#3: Shea Weber
Weber comes in at No.3 on this list despite only playing in four seasons with the Nashville Predators over the past decade. That monumental offseason trade that sent Weber to the Montreal Canadiens for P.K. Subban is still one I don’t have a clear feeling on way or the other on who won it.
Those fours seasons were still incredible for Weber as he racked up All-Star appearances and top-5 Norris Trophy voting. Sadly, Weber hasn’t won a Norris Trophy and it’s kind of highway robbery.
Weber was the first homegrown true superstar this franchise ever had. It tooks time, but when Weber begain his ascent to elite status in the NHL, the Predators were also starting to become a viable postseason team.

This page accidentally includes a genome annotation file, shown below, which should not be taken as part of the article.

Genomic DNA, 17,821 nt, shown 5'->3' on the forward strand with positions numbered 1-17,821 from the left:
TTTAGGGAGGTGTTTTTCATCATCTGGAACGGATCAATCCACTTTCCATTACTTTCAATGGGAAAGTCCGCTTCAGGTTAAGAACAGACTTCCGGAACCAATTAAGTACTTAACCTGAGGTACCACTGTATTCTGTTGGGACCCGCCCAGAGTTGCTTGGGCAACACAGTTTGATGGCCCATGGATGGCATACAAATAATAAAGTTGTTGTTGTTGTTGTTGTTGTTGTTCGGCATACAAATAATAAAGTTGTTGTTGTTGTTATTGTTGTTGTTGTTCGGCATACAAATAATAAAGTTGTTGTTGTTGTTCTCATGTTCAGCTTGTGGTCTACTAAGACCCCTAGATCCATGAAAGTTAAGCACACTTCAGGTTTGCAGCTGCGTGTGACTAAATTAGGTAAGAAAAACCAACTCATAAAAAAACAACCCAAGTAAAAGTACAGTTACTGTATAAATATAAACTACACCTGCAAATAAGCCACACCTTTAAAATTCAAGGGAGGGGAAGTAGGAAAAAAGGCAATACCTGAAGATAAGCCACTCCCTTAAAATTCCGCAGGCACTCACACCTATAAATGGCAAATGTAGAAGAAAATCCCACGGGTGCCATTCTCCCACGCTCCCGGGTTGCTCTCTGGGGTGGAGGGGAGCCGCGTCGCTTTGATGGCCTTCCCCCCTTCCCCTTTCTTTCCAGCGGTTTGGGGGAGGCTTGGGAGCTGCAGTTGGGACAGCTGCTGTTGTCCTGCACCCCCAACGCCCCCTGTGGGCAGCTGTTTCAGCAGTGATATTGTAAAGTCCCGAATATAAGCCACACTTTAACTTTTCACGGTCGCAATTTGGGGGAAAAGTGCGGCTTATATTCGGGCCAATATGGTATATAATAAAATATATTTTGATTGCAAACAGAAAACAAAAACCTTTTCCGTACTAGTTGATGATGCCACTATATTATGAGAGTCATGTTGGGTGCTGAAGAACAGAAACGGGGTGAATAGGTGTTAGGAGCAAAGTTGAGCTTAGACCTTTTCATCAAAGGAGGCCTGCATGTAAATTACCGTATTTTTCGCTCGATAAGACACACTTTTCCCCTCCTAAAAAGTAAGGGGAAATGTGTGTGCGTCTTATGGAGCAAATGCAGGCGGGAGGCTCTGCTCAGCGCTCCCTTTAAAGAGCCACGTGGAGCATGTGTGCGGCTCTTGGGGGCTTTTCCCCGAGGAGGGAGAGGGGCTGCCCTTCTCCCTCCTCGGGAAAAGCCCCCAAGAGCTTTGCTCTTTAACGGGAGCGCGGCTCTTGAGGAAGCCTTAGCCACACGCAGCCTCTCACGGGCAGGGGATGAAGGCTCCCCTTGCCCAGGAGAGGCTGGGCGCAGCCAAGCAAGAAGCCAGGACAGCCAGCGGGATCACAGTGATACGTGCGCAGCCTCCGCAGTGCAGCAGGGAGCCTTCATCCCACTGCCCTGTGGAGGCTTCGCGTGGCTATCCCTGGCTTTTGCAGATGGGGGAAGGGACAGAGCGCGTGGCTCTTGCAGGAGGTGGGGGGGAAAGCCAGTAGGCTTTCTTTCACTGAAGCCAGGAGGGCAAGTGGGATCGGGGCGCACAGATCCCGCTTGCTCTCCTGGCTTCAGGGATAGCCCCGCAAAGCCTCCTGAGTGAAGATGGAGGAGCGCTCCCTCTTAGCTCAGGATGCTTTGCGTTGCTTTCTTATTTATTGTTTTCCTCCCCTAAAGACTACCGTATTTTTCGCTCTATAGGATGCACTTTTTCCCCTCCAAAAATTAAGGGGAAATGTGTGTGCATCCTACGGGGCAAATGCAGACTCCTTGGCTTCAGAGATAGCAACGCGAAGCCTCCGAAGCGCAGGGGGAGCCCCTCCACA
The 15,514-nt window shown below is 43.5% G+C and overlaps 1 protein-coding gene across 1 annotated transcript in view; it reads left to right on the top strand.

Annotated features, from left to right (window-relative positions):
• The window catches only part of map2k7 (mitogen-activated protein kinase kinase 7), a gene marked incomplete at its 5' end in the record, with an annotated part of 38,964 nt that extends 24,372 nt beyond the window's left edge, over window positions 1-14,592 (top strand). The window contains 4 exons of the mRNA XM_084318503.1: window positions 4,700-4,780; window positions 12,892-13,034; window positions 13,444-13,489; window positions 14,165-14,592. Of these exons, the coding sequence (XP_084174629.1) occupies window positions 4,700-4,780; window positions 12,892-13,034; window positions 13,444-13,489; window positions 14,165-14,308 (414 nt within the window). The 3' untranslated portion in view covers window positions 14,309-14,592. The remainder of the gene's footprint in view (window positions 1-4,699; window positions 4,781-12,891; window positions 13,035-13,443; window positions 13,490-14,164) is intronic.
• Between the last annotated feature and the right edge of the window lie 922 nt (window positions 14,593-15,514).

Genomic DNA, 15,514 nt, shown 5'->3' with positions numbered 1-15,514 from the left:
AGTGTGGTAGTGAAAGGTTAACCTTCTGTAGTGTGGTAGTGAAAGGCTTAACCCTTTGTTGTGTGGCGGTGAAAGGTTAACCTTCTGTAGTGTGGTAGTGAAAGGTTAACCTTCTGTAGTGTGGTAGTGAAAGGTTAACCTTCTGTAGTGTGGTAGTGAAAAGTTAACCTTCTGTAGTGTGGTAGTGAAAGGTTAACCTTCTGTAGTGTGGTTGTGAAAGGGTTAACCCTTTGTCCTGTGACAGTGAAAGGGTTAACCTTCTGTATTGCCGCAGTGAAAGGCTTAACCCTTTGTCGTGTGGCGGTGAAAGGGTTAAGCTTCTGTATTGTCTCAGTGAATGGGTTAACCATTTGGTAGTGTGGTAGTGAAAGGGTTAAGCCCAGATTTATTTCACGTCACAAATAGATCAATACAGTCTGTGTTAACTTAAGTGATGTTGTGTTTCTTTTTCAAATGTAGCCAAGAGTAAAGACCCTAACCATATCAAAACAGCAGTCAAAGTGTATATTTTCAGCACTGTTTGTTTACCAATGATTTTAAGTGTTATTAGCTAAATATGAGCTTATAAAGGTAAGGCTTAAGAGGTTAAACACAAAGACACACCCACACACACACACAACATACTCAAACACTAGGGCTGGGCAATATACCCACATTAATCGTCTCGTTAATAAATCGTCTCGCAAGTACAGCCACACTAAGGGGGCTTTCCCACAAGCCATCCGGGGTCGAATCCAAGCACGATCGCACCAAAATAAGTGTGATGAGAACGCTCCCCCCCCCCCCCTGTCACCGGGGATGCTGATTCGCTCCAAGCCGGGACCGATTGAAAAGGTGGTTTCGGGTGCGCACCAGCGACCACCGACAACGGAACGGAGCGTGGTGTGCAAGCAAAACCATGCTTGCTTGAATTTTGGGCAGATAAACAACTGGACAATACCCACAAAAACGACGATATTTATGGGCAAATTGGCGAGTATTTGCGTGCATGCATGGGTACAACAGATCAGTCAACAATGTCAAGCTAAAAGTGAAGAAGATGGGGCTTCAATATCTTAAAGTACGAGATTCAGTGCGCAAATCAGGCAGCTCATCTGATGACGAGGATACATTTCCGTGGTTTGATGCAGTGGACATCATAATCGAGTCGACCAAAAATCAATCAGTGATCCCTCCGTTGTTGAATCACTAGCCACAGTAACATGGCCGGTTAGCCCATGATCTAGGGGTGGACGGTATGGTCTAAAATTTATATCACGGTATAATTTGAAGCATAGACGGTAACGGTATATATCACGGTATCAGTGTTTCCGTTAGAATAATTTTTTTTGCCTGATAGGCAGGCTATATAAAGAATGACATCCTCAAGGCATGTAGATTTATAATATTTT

Fittingly enough, Weber won the Mark Messier Award for Best Leadership in his last season for the Nashville Predators.
There was a scare way before that year that Weber would be lost, but the front office put on the fullcourt press at the time to retain Weber to an extremely lucrative contract. There’s been rumblings about whether or not that was the right decision looking back on it, and it absolutely was.
The Predators can’t lose Weber at the junction of their franchise history and remain a playoff team. The franchise was even in trouble of relocating at the time. Weber was a big reason the team stayed, and the rest is history as hockey in Nashville is must-see around the league.
Weber remains second in franchise history in games played, third in goals, fourth in assists, fifth in points, and the franchise leader in power play goals with 80. That blasting one-timer was impossible for a goalie to stop unless they got lucky.